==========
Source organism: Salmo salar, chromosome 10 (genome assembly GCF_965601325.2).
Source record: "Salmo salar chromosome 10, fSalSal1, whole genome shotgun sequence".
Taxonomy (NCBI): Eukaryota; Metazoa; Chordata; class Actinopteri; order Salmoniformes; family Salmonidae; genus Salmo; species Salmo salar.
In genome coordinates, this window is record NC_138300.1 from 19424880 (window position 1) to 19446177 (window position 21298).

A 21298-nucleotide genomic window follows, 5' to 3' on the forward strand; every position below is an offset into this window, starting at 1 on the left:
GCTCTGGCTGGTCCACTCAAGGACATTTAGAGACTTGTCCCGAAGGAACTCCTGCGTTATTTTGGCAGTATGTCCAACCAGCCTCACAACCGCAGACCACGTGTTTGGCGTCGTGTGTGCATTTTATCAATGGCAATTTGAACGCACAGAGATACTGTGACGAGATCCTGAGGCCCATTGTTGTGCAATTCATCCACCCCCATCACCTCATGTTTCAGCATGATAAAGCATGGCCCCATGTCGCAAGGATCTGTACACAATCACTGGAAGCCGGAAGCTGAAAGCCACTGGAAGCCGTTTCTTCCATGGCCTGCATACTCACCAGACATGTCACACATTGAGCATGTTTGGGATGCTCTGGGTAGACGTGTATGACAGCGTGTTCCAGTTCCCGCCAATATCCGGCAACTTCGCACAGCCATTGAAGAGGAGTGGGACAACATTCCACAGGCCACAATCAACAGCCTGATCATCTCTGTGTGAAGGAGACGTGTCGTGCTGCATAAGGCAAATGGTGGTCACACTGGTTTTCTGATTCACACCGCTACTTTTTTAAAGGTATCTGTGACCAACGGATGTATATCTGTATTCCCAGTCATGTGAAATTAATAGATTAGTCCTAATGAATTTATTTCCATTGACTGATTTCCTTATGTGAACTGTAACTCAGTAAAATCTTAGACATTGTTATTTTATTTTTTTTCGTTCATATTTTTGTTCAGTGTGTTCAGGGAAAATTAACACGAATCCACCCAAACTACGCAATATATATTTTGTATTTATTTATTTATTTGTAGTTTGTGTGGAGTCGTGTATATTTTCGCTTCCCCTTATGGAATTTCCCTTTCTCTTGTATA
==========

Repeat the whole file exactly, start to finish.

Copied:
Source organism: Salmo salar, chromosome 10 (genome assembly GCF_965601325.2).
Source record: "Salmo salar chromosome 10, fSalSal1, whole genome shotgun sequence".
Taxonomy (NCBI): Eukaryota; Metazoa; Chordata; class Actinopteri; order Salmoniformes; family Salmonidae; genus Salmo; species Salmo salar.
In genome coordinates, this window is record NC_138300.1 from 19424880 (window position 1) to 19446177 (window position 21298).

A 21298-nucleotide genomic window follows, 5' to 3' on the forward strand; every position below is an offset into this window, starting at 1 on the left:
GCTCTGGCTGGTCCACTCAAGGACATTTAGAGACTTGTCCCGAAGGAACTCCTGCGTTATTTTGGCAGTATGTCCAACCAGCCTCACAACCGCAGACCACGTGTTTGGCGTCGTGTGTGCATTTTATCAATGGCAATTTGAACGCACAGAGATACTGTGACGAGATCCTGAGGCCCATTGTTGTGCAATTCATCCACCCCCATCACCTCATGTTTCAGCATGATAAAGCATGGCCCCATGTCGCAAGGATCTGTACACAATCACTGGAAGCCGGAAGCTGAAAGCCACTGGAAGCCGTTTCTTCCATGGCCTGCATACTCACCAGACATGTCACACATTGAGCATGTTTGGGATGCTCTGGGTAGACGTGTATGACAGCGTGTTCCAGTTCCCGCCAATATCCGGCAACTTCGCACAGCCATTGAAGAGGAGTGGGACAACATTCCACAGGCCACAATCAACAGCCTGATCATCTCTGTGTGAAGGAGACGTGTCGTGCTGCATAAGGCAAATGGTGGTCACACTGGTTTTCTGATTCACACCGCTACTTTTTTAAAGGTATCTGTGACCAACGGATGTATATCTGTATTCCCAGTCATGTGAAATTAATAGATTAGTCCTAATGAATTTATTTCCATTGACTGATTTCCTTATGTGAACTGTAACTCAGTAAAATCTTAGACATTGTTATTTTATTTTTTTTCGTTCATATTTTTGTTCAGTGTGTTCAGGGAAAATTAACACGAATCCACCCAAACTACGCAATATATATTTTGTATTTATTTATTTATTTGTAGTTTGTGTGGAGTCGTGTATATTTTCGCTTCCCCTTATGGAATTTCCCTTTCTCTTGTATA